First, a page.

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Trust Types

A trust is a three-part agreement in which you, as the trust’s grantor, transfer legal title to assets to a trustee for the purpose of benefiting one or more third parties (beneficiaries). A trust may be revocable or irrevocable and may be included in a will to take effect at the end of your lifetime.

As Grantor, you can be your own trustee, or name a trustee to handle investments and manage the portfolio. In some cases, you can work with the trustee on major decisions or the trustee can be assigned full authority to act on your behalf. A trustee can be an individual such as a relative, friend, attorney or accountant, or it can be an entity such as Dunham Trust Company that offers experience in areas such as taxation, estate law and money management.

Assets placed in an irrevocable trust are protected in numerous ways since they are no longer legally considered your property. That doesn’t mean that you don’t have a say in how these assets are managed. In fact, a trust can help ensure that your wishes are carried out, even after your death.

More and more people are discovering the potential benefits of trusts, including asset protection, reducing tax obligations, and defining management of assets in a private, effective way. Your Dunham Trust Company senior trust officer can help you evaluate what type of trust may be appropriate for your specific circumstances.

Different Trusts for Different Needs

Revocable Trust
With a typical Revocable Trust, you are the owner of trust assets and are taxed on the income earned. Generally, the only way you can avoid taxation on trust income and avoid including trust property in your estate, is to give up control and benefits of the assets that you assign to the trust and your right to revoke or amend the trust.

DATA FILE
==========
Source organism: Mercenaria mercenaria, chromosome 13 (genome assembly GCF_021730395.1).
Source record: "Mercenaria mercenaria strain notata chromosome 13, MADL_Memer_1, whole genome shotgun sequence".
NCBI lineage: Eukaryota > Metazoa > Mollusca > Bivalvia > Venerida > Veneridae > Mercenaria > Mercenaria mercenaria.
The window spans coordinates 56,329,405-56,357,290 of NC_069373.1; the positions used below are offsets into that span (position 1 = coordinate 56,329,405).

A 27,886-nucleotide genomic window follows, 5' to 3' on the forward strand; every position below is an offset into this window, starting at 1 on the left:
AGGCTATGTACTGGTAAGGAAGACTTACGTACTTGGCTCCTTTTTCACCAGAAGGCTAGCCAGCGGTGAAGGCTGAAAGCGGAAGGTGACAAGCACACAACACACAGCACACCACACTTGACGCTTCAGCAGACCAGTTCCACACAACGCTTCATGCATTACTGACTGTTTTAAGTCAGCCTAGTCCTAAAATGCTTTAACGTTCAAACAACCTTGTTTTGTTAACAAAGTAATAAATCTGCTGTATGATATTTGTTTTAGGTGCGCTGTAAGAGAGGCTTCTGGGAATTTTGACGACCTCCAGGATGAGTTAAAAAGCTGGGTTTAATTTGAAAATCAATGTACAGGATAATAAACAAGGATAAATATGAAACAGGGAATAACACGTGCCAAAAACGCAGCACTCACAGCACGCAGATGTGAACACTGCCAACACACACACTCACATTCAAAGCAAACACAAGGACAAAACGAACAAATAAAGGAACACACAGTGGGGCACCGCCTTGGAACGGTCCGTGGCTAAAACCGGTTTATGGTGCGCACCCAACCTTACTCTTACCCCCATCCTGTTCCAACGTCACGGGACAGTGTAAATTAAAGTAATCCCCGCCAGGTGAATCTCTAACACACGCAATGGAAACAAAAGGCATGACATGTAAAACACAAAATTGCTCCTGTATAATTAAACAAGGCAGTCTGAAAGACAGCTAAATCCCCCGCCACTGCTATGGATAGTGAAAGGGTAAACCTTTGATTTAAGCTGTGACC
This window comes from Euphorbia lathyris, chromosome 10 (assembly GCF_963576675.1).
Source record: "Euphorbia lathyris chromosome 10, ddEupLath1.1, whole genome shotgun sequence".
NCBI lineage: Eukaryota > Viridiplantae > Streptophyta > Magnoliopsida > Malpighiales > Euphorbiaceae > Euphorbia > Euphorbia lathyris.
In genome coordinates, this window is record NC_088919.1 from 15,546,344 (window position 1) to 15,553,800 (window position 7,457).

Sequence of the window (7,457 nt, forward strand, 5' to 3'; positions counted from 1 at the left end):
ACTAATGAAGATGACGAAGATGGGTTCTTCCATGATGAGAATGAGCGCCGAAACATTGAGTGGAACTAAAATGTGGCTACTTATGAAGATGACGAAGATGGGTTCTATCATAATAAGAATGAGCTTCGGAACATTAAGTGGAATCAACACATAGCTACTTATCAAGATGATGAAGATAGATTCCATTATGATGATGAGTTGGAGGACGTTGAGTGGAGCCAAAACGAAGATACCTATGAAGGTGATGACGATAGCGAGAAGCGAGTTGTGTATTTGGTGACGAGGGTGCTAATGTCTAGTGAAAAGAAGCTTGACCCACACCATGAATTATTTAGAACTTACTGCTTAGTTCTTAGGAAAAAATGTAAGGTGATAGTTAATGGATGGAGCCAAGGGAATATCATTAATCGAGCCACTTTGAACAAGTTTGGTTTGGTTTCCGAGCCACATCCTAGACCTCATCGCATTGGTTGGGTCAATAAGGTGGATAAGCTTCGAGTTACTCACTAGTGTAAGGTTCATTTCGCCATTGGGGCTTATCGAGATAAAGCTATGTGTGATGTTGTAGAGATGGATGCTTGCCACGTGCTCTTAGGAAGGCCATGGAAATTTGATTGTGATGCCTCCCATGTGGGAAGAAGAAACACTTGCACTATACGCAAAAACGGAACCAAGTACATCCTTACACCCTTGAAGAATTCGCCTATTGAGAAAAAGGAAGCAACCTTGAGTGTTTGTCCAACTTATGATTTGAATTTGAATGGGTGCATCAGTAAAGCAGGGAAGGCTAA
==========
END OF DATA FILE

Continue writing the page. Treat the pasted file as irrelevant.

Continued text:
Revocable trusts can be changed at any time. For this reason, the government considers the specified assets to still be part of your taxable estate. In some instances, your heirs may have to pay estate taxes on assets after your lifetime. Most revocable trusts become irrevocable at the death or disability of the grantor.

Irrevocable Trust
An Irrevocable Trust is an arrangement by which you permanently relinquish ownership and control of property, usually as a gift to the trust. The trust then stands as a separate taxable entity and pays tax on its accumulated income. Trusts typically receive a deduction for income that is distributed on a current basis.

You cannot change an irrevocable trust. Assets are valued at time of transfer into the trust and this value is included in your estate. Irrevocable trusts can also be useful in life insurance planning. For instance, an irrevocable life insurance trust can avoid probate costs and estate taxes on insurance proceeds paid to the trust at the time of your death. Irrevocable trusts are also useful in providing children with funds for education and other specific purposes.

Irrevocable trusts can involve a multitude of complex tax rules. Your Dunham Trust Company senior trust officer can work together with your tax planning professional to help you work toward obtaining optimal tax results.

The information above is general in nature and not intended as legal or tax advice. Please consult with your tax professional or attorney regarding guidance for your individual circumstances. Dunham Trust Company recommends you authorize our senior trust officers to work in tandem with your trusted financial professionals.

Such trusts are used to develop a vehicle for donations to a favorite charity, which also allows for the reduction of income taxes through a charitable deduction and favorable tax treatment at the date of the gift by non-recognition of built-in-capital gains.

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